So I made a post about the things that annoy me the most here in Delhi, you can read it here. Now I decided to present the perks of living here, for any foreigner who might consider moving here. This is my Top 5 for living in India:
Food – I think the whole indian culture heritage is built around food. It is such an important part of everyday life, and I’ve learnt that it’s a very serious matter. The food is good. Like amazing. And it’s everywhere anytime. And the best thing is, any food can be delivered to your doorstep in 30 minutes. And there’s a rule here; if it’s not delivered within 30 minutes, it’s free! I just ordered 2 pizzas and sodas and the guy was at my door after 15 minutes of placing the order! I also found an online shop that delivers wine and beer. Also groceries can be ordered online. I order groceries and household items twice a week from BigBasket.com and they deliver on the same day, or the next. Incredible. Learning indian cooking over the years has definitely made my diet healthier as it’s full of vegetables, lentils, beans and nuts, fresh and dried fruits, spices etc. Simple food made in a special way.
The Help – The easiest thing to get used to in India. Maids, chefs, cleaners and drivers are available to many. I literally don’t have to do anything around the house. Except wash my wool and silk clothes because I don’t want them to get ruined. And if I want finnish food, I have to cook it of course. One day I made mashed potatoes and Rahul said it’s the only good thing coming from Finland :D. What about me?!?! Our chef and cleaner are here every morning (except on Sunday) and do anything I say. Usually the chef serves breakfast, then cooks 2-3 indian dishes for lunch and dinner. Then she serves lunch, cuts fruits, makes salad, and finally cleans up. It’s like heaven, not doing the dishes!
People – The people here are very nice. They are helpful and polite. I mean even little boys are so well-behaved. One time at the mall I came from the ladies’ washroom and at the same time this about 10-year-old boy stepped out from the men’s room. When we were about to cross each other, he stopped right there and then, nodded to me to walk forward first, waited after I had passed him, and then came after me aaaawwwww. And the men are very helpful as well; they open doors for you, they get you sports equipment at the gym, they hand you anything you can’t reach on your own etc. Nice.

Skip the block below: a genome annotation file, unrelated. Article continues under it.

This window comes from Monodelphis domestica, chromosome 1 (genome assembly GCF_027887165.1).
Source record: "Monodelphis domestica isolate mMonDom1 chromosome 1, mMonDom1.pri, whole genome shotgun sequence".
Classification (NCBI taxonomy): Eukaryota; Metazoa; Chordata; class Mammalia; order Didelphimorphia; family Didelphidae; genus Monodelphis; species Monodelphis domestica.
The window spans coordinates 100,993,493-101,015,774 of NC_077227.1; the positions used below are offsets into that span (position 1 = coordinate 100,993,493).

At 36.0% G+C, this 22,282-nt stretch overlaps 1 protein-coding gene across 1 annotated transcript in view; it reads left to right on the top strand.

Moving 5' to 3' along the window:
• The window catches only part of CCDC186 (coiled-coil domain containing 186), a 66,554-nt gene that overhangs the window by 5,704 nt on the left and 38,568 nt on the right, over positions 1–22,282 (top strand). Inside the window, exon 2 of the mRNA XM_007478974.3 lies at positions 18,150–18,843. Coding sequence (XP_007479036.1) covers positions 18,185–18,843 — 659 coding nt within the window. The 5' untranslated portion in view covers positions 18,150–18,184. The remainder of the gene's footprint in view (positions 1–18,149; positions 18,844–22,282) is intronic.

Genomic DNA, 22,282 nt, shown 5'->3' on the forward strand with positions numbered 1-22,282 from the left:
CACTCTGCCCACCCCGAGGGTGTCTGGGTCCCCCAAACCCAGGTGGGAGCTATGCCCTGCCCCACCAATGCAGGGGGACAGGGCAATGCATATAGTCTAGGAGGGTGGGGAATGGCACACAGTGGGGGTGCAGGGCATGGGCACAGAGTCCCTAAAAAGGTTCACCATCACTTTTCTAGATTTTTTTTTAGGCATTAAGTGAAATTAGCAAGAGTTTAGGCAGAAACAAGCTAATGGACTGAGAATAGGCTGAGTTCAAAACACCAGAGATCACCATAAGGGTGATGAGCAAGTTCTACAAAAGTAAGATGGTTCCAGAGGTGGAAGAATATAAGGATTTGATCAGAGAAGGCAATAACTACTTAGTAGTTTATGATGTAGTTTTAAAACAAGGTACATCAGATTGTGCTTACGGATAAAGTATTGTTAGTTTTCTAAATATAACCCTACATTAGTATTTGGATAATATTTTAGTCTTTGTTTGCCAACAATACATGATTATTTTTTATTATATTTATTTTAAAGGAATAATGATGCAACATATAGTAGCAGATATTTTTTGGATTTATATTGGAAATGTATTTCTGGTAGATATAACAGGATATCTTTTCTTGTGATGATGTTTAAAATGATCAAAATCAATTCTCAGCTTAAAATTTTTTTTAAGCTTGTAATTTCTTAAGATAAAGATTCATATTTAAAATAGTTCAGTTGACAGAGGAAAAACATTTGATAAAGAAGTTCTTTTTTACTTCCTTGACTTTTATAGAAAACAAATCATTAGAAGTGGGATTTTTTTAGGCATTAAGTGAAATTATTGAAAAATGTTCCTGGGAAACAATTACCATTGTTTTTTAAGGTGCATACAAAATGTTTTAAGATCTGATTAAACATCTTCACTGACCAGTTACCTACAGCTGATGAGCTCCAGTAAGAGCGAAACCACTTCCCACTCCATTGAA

Women are not sex objects – The great difference compared to the west is definitely the view of women. Women here don’t need to wear skimpy clothes and show their cleavage or legs to get attention, or to be noticed. They don’t need to wear makeup or get fake nails, fake hair, fake lashes, injections and fake boobs. There is so much competition about loks in the west that it’s exhausting. Women are not being objectified by men in a same way as in the west, for sure. Ok, they do stare here quite a lot, but hey, they stare at a woman’s face! In the west it’s like all about sex constantly when it comes to women.
Perspective – Coming from a welfare society like Finland can make you quite lazy and ungrateful sometimes. Living in India truly gives you perspective in life. Makes you appreciate your country more. Also makes you more aware of the world and changes you in a way. That busy, competitive, performance-oriented life and living according to the general standards of the finnish public can be exhausting. I don’t think I have met an adult person in Finland who is completely happy with their job and all the other aspects of their life. Maybe more people should discover the world and see how the other parts of the world draw energy from community, family, spirituality and nutrition.
There are so many places in India I haven’t seen and would like to. Beautiful places with unique scenery and so much variety in culture. I have only visited a few places so far: Delhi, Chennai, Goa, Pondicherry.
Yet to come (hopefully): Ludhiana (for our wedding!), Kerala, Agra, Bangalore, Mumbai.